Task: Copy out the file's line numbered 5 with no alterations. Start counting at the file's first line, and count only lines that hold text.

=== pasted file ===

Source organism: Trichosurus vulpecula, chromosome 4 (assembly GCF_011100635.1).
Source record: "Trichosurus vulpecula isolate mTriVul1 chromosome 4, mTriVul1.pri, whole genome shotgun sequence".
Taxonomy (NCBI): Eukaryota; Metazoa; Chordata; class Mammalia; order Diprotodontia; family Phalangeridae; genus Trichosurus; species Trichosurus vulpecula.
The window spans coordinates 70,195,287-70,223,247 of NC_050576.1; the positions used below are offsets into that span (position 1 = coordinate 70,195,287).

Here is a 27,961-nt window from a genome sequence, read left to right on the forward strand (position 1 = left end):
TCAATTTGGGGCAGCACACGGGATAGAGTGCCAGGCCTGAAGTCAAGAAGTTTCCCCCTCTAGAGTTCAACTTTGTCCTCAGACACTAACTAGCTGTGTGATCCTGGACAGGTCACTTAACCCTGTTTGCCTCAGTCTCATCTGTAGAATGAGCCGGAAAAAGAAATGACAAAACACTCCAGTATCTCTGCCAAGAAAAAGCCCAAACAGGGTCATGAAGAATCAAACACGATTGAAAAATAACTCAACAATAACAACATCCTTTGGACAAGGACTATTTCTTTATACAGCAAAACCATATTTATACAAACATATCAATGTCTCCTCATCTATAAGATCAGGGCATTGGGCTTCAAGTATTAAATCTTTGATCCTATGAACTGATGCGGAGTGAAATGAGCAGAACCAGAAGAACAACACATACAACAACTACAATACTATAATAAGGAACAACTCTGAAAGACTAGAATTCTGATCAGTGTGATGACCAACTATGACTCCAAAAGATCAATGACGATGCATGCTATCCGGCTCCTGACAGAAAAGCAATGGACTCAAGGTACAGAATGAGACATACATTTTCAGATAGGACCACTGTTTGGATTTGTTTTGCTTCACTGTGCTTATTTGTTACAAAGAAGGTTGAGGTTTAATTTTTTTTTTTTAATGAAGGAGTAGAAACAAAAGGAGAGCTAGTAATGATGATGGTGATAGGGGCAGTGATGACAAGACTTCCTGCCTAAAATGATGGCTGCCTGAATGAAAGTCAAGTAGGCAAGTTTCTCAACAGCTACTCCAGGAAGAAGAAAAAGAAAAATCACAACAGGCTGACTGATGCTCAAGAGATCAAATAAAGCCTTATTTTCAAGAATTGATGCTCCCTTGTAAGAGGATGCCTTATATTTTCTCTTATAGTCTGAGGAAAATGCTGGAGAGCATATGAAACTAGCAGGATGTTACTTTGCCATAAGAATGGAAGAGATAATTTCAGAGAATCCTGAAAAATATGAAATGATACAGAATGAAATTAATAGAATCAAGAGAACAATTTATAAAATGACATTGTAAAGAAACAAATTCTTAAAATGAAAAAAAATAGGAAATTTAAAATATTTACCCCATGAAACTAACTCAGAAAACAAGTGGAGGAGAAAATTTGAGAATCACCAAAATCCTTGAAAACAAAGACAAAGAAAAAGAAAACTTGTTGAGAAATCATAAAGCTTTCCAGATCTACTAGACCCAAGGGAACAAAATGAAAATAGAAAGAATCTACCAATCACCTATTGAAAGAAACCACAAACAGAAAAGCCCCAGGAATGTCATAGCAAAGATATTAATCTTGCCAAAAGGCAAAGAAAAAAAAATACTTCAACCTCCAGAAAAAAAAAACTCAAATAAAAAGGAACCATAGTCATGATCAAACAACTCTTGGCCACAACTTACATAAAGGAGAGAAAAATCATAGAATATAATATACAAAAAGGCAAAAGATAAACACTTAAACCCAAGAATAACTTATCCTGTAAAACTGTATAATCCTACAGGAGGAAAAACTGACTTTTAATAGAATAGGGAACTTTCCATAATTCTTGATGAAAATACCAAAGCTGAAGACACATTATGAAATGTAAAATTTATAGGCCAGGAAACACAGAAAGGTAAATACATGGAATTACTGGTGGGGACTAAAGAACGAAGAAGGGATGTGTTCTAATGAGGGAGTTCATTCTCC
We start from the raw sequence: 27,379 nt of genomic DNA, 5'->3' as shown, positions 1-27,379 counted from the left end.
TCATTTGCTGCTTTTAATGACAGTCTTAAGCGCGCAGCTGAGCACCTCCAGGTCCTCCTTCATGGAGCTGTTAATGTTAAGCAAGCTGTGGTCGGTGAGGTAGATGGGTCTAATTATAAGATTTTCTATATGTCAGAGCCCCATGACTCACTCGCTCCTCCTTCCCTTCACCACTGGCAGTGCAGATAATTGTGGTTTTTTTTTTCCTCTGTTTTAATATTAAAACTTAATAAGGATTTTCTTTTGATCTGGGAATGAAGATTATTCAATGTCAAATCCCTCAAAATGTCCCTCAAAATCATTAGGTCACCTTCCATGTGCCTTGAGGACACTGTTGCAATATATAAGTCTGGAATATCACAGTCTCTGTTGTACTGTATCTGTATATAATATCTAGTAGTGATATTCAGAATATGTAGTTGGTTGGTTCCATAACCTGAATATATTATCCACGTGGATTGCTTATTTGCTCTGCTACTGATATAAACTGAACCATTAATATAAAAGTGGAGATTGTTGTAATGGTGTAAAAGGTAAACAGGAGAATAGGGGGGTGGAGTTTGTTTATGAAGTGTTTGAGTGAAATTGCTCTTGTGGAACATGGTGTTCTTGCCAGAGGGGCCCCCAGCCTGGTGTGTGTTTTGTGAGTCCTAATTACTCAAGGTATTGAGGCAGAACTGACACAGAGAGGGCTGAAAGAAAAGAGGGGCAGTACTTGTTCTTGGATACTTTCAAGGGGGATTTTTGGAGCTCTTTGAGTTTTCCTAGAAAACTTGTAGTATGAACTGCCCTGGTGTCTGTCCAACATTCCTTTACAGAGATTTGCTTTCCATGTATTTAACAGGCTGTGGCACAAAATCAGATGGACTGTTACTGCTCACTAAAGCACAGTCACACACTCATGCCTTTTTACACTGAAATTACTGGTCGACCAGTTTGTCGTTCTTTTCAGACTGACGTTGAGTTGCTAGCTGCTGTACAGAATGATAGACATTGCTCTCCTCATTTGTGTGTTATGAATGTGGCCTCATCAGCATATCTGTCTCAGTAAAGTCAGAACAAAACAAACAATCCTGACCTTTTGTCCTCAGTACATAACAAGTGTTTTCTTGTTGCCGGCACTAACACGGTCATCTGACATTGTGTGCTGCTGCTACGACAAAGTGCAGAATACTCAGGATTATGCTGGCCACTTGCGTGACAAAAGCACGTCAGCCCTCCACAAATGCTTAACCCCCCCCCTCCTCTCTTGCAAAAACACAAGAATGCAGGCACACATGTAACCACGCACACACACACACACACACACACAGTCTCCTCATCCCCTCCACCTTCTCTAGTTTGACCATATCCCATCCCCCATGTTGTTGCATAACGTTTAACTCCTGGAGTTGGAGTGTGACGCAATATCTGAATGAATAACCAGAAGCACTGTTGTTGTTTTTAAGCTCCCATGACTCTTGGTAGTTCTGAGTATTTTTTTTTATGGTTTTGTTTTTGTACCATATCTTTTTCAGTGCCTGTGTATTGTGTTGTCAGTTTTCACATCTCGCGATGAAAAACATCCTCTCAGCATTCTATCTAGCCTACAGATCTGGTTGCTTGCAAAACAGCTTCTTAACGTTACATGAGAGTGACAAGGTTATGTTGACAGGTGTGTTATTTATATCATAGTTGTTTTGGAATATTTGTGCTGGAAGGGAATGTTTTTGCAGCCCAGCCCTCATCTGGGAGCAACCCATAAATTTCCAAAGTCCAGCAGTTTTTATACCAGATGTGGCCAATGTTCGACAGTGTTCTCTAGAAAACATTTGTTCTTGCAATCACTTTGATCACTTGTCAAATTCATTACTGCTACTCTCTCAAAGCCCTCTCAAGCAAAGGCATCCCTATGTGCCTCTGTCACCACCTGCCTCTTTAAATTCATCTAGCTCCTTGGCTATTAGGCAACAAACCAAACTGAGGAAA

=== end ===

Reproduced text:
Here is a 27,961-nt window from a genome sequence, read left to right on the forward strand (position 1 = left end):